Learn (And Love) The Koto In Japan

Sakura – Japan Myths And Truths – A World to Travel

It’s not hard to find someone who spent their childhood sitting on a piano bench once a week at the home of their piano instructor and then afternoons being told by their mother to practice, practice, practice!

You don’t have to look very hard to find the person who wanted to be in a rock band so they picked up a guitar, a bass, or sat at a drum set to learn and master those crafts. It could be learning the flute, piccolo, harp, saxophone, or cello—we all know someone who has learned or experienced the process of learning these instruments ourselves.

And sure, it’s fun to learn these well-known instruments in the comfort of our own environments and homes.

But hey, here’s an idea: travel to Tokyo, Japan, and learn to play the traditional Japanese stringed instrument, the koto! Learning to play this traditional instrument is something that you should definitely experience while there.

Yes. You read that correctly. Go to Tokyo, Japan. Take in all that one of the world’s largest cities has to offer. And then learn to play the koto as part of your adventures. Learning to play a foreign instrument while vacationing in a foreign country isn’t what you typically read to do on travel blogs or forums, but who wants a typical Tokyo vacation? It’s totally possible to do, and in fact, you really should do it to more fully immerse yourself in the country’s culture. There are few things, specifically, in the musical world, which means more to the nation of Japan and have as much of a historical significance as this unique stringed instrument.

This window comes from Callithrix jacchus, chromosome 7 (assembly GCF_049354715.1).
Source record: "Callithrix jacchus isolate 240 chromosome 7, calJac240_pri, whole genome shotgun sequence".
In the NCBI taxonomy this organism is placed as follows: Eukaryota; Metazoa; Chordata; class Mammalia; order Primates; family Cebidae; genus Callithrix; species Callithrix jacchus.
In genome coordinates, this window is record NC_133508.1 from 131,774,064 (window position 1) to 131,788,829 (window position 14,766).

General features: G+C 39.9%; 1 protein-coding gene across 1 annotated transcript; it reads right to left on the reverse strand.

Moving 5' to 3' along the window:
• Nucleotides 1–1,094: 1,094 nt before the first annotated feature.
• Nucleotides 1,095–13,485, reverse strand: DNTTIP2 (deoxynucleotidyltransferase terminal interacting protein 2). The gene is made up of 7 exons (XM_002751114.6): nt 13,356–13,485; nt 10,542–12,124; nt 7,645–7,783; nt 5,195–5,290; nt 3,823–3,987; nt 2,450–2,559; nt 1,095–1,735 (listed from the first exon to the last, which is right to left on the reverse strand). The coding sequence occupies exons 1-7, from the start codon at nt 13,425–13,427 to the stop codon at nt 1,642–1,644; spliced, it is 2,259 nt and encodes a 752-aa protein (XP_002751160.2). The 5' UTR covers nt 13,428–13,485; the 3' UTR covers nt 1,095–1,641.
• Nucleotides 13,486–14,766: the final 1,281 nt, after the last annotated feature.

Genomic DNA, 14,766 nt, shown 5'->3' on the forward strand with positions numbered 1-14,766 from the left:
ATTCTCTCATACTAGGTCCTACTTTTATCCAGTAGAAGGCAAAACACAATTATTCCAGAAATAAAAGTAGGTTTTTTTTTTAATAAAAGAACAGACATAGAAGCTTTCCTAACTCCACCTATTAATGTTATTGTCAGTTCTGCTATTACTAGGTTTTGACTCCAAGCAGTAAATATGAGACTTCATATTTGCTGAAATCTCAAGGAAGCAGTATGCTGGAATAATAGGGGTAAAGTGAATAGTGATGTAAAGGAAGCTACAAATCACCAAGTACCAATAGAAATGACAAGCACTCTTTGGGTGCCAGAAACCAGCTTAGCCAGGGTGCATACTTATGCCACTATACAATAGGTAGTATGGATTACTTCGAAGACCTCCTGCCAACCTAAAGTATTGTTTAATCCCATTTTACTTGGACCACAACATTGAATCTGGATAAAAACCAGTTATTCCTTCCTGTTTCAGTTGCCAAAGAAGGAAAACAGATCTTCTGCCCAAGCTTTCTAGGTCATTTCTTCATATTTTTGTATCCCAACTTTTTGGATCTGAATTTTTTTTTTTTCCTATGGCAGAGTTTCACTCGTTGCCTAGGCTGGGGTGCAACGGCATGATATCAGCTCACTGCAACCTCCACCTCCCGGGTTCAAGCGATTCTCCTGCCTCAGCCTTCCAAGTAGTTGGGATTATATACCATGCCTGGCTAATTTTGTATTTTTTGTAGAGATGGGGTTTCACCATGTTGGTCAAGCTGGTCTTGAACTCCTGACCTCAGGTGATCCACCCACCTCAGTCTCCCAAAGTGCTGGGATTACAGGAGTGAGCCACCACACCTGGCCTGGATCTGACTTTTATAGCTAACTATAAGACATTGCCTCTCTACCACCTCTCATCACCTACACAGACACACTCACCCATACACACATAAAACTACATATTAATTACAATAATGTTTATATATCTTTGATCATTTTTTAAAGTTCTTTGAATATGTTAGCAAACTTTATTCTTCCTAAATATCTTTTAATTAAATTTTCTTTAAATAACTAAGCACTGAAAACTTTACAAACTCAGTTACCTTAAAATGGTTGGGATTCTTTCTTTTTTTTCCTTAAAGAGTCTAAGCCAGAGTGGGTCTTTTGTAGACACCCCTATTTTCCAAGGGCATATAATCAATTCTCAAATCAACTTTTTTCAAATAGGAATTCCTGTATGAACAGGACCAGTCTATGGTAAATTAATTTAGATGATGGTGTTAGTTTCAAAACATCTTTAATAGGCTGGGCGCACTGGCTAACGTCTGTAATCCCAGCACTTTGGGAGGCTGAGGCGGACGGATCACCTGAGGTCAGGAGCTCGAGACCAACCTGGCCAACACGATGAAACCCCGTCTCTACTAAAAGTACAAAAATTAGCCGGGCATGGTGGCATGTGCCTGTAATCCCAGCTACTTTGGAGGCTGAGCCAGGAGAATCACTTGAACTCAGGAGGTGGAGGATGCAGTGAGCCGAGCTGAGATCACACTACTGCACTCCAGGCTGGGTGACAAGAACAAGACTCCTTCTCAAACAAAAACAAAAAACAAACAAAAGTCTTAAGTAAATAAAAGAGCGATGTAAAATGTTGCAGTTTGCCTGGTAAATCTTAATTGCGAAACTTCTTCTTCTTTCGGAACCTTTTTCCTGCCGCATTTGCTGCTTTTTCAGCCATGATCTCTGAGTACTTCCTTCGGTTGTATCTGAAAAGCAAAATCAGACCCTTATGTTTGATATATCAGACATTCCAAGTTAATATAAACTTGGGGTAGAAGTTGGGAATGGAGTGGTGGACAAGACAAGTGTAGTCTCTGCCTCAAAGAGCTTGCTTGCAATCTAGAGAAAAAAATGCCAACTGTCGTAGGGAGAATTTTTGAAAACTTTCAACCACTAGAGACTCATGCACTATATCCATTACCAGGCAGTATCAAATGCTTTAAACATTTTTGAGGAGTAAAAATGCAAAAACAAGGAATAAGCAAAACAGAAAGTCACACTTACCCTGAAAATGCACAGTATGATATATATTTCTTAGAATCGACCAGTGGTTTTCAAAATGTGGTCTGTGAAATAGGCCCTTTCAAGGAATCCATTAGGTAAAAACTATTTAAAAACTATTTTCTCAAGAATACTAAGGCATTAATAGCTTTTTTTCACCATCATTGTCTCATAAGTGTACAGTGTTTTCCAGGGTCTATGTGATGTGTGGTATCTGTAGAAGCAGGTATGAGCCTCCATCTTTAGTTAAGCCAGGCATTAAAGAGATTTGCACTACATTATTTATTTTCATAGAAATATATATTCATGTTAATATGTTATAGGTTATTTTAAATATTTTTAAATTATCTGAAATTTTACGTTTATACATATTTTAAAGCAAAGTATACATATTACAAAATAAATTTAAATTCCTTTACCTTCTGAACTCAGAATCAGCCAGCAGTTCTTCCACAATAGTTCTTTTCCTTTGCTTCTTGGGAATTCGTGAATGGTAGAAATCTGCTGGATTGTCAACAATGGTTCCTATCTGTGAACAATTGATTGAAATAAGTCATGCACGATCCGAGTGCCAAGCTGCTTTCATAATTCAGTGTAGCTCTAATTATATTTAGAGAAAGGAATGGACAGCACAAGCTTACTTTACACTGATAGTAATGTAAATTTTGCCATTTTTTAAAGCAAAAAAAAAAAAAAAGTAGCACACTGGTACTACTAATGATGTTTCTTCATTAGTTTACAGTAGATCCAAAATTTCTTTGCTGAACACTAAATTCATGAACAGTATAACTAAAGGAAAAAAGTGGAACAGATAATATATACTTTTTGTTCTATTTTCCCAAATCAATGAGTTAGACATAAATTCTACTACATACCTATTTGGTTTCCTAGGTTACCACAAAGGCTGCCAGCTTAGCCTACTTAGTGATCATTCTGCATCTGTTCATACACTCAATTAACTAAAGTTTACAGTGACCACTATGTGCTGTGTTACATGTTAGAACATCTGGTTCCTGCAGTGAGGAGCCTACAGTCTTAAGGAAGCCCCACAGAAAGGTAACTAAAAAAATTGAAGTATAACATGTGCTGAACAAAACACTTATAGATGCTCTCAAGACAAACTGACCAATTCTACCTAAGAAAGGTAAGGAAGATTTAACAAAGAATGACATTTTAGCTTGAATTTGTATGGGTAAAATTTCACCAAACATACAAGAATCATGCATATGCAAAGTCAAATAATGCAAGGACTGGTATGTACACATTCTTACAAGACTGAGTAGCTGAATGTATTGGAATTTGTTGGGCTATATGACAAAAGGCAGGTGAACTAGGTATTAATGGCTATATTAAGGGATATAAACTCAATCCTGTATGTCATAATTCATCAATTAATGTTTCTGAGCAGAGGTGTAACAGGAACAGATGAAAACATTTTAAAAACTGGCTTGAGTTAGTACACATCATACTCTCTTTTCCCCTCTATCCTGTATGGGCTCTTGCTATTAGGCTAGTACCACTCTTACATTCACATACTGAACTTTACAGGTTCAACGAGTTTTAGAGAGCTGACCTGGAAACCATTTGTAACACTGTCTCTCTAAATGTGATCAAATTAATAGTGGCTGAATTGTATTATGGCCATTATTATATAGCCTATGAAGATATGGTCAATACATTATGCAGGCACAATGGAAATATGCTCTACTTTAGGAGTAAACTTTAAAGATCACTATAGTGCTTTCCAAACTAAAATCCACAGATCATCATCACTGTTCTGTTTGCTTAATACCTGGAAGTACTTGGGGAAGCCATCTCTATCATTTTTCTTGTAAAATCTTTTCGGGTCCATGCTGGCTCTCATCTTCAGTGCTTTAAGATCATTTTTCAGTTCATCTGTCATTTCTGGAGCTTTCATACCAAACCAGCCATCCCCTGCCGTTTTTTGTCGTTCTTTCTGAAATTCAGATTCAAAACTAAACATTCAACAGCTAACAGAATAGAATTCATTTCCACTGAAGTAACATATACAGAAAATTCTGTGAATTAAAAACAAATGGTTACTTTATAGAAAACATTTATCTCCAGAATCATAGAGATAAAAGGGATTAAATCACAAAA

The koto was first introduced to Japan in the early 7th or 8th centuries from China. Evolving from its original five strings to what is now the traditional 13 string instrument, what is referred to as the Japanese Harp, the koto has become the national instrument of Japan. Made from strong kiri wood, the koto measures 71 inches long, and those who embark on a koto playing journey use three fingers to pluck the strings.

You may be thinking to yourself there’s no way you can simply learn how to play a 13 string, traditional Japanese instrument while visiting the land of the rising sun. But lucky for you, it’s easier than you think! There are plenty of ways to pick up a koto and learn the chord progressions, and even learn some traditional Japanese folksongs that will leave future audiences deeply impressed at your skills. Just like you can easily find top fashion shops and cat cafes, you can find local koto teachers willing to teach you the basics of playing the koto.

Yes, a fun, fulfilling vacation that includes all the traditional sights and activities that visitors participate in is extremely possible, and you’ll go home with pictures, videos, and stories to tell your friends and families. But, only those who take the time to enjoy and ingest the deep culture and traditions of the lands they travel to through native instruments and music can read a rich historical story and bring home something more than pictures, videos, and souvenirs—you’ll bring home the ability to return to that trip any time of any day through the gentle sounds of Japan.